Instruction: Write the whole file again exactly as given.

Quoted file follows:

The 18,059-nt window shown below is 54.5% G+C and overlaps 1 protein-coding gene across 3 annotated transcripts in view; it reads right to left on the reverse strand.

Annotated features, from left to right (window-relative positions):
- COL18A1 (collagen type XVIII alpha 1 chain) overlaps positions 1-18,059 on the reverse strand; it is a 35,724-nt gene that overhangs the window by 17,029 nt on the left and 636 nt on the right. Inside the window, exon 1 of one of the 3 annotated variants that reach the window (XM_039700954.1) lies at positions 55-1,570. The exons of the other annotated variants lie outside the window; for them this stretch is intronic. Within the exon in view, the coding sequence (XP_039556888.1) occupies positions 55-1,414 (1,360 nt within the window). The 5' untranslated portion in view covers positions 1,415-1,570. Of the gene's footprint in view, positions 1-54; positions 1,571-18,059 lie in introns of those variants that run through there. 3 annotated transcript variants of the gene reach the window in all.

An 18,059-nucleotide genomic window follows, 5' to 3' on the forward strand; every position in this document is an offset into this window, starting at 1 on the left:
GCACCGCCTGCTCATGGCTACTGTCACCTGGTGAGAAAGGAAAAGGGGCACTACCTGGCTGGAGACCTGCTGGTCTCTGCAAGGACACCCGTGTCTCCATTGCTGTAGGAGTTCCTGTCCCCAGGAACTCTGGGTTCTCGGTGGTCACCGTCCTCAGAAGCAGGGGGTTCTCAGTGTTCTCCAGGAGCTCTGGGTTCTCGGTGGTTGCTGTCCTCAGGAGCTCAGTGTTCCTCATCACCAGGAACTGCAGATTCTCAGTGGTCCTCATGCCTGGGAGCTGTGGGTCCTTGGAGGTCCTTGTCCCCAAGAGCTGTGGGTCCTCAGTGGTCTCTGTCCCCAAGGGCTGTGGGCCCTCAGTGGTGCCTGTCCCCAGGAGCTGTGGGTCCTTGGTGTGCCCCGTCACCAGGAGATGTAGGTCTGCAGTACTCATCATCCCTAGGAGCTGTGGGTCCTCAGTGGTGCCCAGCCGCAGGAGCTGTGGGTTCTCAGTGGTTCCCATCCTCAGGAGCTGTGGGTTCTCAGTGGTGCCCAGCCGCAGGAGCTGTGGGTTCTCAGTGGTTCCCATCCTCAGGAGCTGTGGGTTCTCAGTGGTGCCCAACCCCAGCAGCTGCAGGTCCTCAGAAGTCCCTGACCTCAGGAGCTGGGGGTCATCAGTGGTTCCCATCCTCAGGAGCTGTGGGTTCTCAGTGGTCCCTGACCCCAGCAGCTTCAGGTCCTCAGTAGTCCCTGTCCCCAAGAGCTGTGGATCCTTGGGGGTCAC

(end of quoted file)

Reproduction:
The 18,059-nt window shown below is 54.5% G+C and overlaps 1 protein-coding gene across 3 annotated transcripts in view; it reads right to left on the reverse strand.

Annotated features, from left to right (window-relative positions):
- COL18A1 (collagen type XVIII alpha 1 chain) overlaps positions 1-18,059 on the reverse strand; it is a 35,724-nt gene that overhangs the window by 17,029 nt on the left and 636 nt on the right. Inside the window, exon 1 of one of the 3 annotated variants that reach the window (XM_039700954.1) lies at positions 55-1,570. The exons of the other annotated variants lie outside the window; for them this stretch is intronic. Within the exon in view, the coding sequence (XP_039556888.1) occupies positions 55-1,414 (1,360 nt within the window). The 5' untranslated portion in view covers positions 1,415-1,570. Of the gene's footprint in view, positions 1-54; positions 1,571-18,059 lie in introns of those variants that run through there. 3 annotated transcript variants of the gene reach the window in all.

An 18,059-nucleotide genomic window follows, 5' to 3' on the forward strand; every position in this document is an offset into this window, starting at 1 on the left:
GCACCGCCTGCTCATGGCTACTGTCACCTGGTGAGAAAGGAAAAGGGGCACTACCTGGCTGGAGACCTGCTGGTCTCTGCAAGGACACCCGTGTCTCCATTGCTGTAGGAGTTCCTGTCCCCAGGAACTCTGGGTTCTCGGTGGTCACCGTCCTCAGAAGCAGGGGGTTCTCAGTGTTCTCCAGGAGCTCTGGGTTCTCGGTGGTTGCTGTCCTCAGGAGCTCAGTGTTCCTCATCACCAGGAACTGCAGATTCTCAGTGGTCCTCATGCCTGGGAGCTGTGGGTCCTTGGAGGTCCTTGTCCCCAAGAGCTGTGGGTCCTCAGTGGTCTCTGTCCCCAAGGGCTGTGGGCCCTCAGTGGTGCCTGTCCCCAGGAGCTGTGGGTCCTTGGTGTGCCCCGTCACCAGGAGATGTAGGTCTGCAGTACTCATCATCCCTAGGAGCTGTGGGTCCTCAGTGGTGCCCAGCCGCAGGAGCTGTGGGTTCTCAGTGGTTCCCATCCTCAGGAGCTGTGGGTTCTCAGTGGTGCCCAGCCGCAGGAGCTGTGGGTTCTCAGTGGTTCCCATCCTCAGGAGCTGTGGGTTCTCAGTGGTGCCCAACCCCAGCAGCTGCAGGTCCTCAGAAGTCCCTGACCTCAGGAGCTGGGGGTCATCAGTGGTTCCCATCCTCAGGAGCTGTGGGTTCTCAGTGGTCCCTGACCCCAGCAGCTTCAGGTCCTCAGTAGTCCCTGTCCCCAAGAGCTGTGGATCCTTGGGGGTCAC